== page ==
As the Surat Diamond Bourse surpasses the Pentagon to become the world’s largest office building, we meet principal architects Sonali and Manit Rastogi of Morphogenesis to understand and decode the design process and prowess behind this magnificent project.
Over 90% of the world’s diamond pieces are cut in Surat, Gujarat, with the city playing host to the world’s largest community of diamond workers. Most traders were forced to commute over 250 kilometres daily by train to reach Mumbai for their business, significantly impacting their cost of living and commuting as well as access to a healthy quality of life. The Surat Diamond Bourse brings this vast community together, uniting all activities of cutting, polishing and trading under one roof. With a built-up area of 7.1 million sq. ft. occupying a 35.3-acre site, the design of the Bourse redefines the conventional office building typology while establishing new sustainability benchmarks within the hot and humid climatic context of Surat. In a first of sorts, this is an office built by the community for the community. Designed as a city within a city, the building is intended to be iconic and not overpowering.
“The core concept for the Surat Diamond Bourse was to create an architecture that equips the world’s largest community of diamond traders to empower themselves,” informs Sonali Rastogi, Founding Partner, Morphogenesis. “It was vital for us to create a building responsive to their lifestyle and how they conduct business. We tried to do this by carrying out detailed case studies on how the community worked, be it in the informal way that transactions were made, in the importance placed on social interaction and much more,” explains Sonali.
The Bourse now surpasses the Pentagon as the world’s largest office building. It brings together 67,000 professionals under one roof, with independent and consolidated functioning for 4,717 offices, making it a city within a city. This was a unique project in more ways than one and had multiple challenges to navigate. From being a building built by the community for the community, to surpassing the Pentagon as the world’s largest office building, the Surat Diamond Bourse is an exemplar for many firsts. In an in-depth chat with architects Sonali and Manit Rastogi, Co-Founders, Morphogenesis, we decipher what went behind the scenes in conceptualising and building this iconic piece of architecture.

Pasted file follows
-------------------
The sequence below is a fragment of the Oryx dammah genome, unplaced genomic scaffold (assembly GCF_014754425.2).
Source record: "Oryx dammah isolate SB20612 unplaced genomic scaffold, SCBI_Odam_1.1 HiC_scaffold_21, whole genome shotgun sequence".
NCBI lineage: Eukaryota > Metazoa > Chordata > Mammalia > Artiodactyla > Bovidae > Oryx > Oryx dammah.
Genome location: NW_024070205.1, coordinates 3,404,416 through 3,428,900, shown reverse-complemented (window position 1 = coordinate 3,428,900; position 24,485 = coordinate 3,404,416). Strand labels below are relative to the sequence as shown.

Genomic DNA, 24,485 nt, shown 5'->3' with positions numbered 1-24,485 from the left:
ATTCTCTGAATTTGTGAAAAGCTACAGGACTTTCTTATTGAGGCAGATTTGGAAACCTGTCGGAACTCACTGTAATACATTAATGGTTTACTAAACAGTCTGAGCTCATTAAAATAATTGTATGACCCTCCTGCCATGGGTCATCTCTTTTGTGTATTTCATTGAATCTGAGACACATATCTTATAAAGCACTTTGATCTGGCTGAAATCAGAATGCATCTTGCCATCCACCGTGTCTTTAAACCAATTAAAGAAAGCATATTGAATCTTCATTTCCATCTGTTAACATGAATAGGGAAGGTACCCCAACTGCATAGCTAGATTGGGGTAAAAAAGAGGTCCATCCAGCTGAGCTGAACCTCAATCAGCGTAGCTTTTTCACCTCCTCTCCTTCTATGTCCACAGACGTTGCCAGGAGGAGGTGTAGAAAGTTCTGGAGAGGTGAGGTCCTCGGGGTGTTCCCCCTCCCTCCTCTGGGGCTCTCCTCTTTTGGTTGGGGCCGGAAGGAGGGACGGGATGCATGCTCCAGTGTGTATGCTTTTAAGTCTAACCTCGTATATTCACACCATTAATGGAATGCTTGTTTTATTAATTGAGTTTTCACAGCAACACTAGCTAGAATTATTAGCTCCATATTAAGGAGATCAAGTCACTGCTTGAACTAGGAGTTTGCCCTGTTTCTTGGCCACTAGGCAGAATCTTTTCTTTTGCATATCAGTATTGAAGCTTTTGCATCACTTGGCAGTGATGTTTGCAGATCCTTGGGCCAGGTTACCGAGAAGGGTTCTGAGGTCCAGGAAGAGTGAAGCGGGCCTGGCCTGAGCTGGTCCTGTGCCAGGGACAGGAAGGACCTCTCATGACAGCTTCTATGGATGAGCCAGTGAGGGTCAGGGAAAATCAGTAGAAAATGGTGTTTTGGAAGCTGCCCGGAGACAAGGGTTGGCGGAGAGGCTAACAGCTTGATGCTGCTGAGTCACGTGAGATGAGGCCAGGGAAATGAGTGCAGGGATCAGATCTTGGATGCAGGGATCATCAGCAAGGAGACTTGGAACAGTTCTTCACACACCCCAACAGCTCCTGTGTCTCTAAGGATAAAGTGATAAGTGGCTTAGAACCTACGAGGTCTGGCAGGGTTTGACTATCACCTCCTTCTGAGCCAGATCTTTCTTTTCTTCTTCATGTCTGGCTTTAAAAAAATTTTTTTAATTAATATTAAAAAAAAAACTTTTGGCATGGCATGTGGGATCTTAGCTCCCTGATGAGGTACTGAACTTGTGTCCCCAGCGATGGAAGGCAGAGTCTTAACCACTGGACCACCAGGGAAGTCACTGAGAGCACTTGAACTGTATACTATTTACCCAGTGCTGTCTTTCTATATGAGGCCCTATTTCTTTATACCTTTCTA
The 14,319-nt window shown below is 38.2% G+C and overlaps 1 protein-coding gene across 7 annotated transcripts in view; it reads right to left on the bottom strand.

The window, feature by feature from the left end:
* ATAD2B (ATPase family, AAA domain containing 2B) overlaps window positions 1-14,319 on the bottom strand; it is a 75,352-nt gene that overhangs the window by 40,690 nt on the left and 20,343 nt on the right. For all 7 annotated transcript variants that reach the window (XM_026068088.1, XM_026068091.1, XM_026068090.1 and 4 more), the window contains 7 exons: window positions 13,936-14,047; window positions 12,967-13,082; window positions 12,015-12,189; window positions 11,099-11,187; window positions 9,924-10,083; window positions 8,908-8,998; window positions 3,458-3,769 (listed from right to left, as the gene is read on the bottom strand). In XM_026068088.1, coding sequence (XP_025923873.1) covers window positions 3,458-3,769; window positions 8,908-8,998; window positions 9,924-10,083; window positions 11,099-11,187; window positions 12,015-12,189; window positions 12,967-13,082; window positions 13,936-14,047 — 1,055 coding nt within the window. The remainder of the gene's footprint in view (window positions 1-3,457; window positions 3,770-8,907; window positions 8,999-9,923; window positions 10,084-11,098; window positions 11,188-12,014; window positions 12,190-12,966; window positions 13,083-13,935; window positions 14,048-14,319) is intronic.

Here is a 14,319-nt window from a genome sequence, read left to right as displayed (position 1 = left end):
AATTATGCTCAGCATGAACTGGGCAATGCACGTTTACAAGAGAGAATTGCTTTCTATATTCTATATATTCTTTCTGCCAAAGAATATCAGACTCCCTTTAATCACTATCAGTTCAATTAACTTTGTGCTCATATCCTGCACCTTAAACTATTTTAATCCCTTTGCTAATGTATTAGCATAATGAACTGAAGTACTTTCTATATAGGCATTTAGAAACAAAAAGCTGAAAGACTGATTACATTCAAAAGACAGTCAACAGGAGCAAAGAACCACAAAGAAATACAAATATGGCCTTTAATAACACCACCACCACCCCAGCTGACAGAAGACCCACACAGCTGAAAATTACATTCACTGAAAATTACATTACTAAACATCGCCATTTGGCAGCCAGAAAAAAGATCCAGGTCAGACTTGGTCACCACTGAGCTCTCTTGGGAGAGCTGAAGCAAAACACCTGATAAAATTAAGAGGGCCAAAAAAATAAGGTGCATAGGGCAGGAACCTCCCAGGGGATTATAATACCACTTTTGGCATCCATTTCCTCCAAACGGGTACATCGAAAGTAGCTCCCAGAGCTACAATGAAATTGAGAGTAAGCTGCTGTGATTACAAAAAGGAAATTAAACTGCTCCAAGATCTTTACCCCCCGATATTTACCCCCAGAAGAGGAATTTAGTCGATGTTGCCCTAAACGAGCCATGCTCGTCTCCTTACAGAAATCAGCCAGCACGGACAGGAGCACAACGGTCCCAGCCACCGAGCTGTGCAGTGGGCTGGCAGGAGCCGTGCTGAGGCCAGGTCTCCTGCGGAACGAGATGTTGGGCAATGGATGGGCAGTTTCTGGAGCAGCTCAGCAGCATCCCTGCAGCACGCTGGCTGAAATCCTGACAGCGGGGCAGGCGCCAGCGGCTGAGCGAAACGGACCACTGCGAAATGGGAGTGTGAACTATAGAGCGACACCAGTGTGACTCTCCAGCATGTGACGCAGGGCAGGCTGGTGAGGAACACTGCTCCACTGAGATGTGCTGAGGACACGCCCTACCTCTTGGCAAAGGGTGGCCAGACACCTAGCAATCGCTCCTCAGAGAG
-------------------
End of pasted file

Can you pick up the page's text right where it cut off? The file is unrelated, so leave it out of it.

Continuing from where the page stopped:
Here’s an excerpt from the interview:
Seema Sreedharan: The Surat Diamond Bourse has now earned the title of the world’s biggest office building. But when you set about designing the space, were you aware of that? Was it a determining factor?
Sonali Rastogi (SR): It didn’t begin with the intention of creating the world’s largest office building. Instead, it began as a project initiated by a close-knit community working together to realize their collective vision. Being a part of a narrative that involved diamond merchants uniting to bring a project of such magnitude to life, conducting an international competition to select the architect they wanted to collaborate with – the entire process was undeniably thrilling.
Manit Rastogi (MR): No, not at all. When we started the project, we were more concerned with the challenges that came along with the design brief. The building had to bring together 67,000 professionals under one roof, with independent and consolidated functioning for 4,717 offices ranging from 28 sq m to over 10,500 sq m, parking for over 5,000 cars, a retail plaza, over 8,000 sq m of health and wellness infrastructure, conference areas and banquet facilities. It was like designing a city within a city. We were rattled with the logistics of designing something of this scale.
SS: Like you mentioned, the Surat Diamond Bourse was not designed for an individual or an organisation, but for a community. We are intrigued about the process. Give us an insight!
MR: The process was truly fascinating. Prior to this endeavour, we were yet to tackle a project of such monumental proportions. While we had experience working with major conglomerates, this was our first foray into a project with a community as our client. To make things even more intricate, we found ourselves collaborating with approximately 4,700 clients, each of whom had specific office size preferences firmly in mind. Comprehending and accommodating these diverse factors within the project’s scope took considerable time. The primary challenge, undoubtedly, was the financial aspect; it’s worth noting that this project was entirely self-funded from the outset, without any bank financing. Within the building, we had to create 4,717 offices for a total of 67,000 diamond professionals, including cutters, polishers, and traders. The security demands for a structure of this scale were staggering. Therefore, the initial brief itself was nothing short of extraordinary, presenting a unique challenge we had never encountered before. We had to draw upon our collective experience dealing with similar issues, albeit on a smaller scale in various previous projects.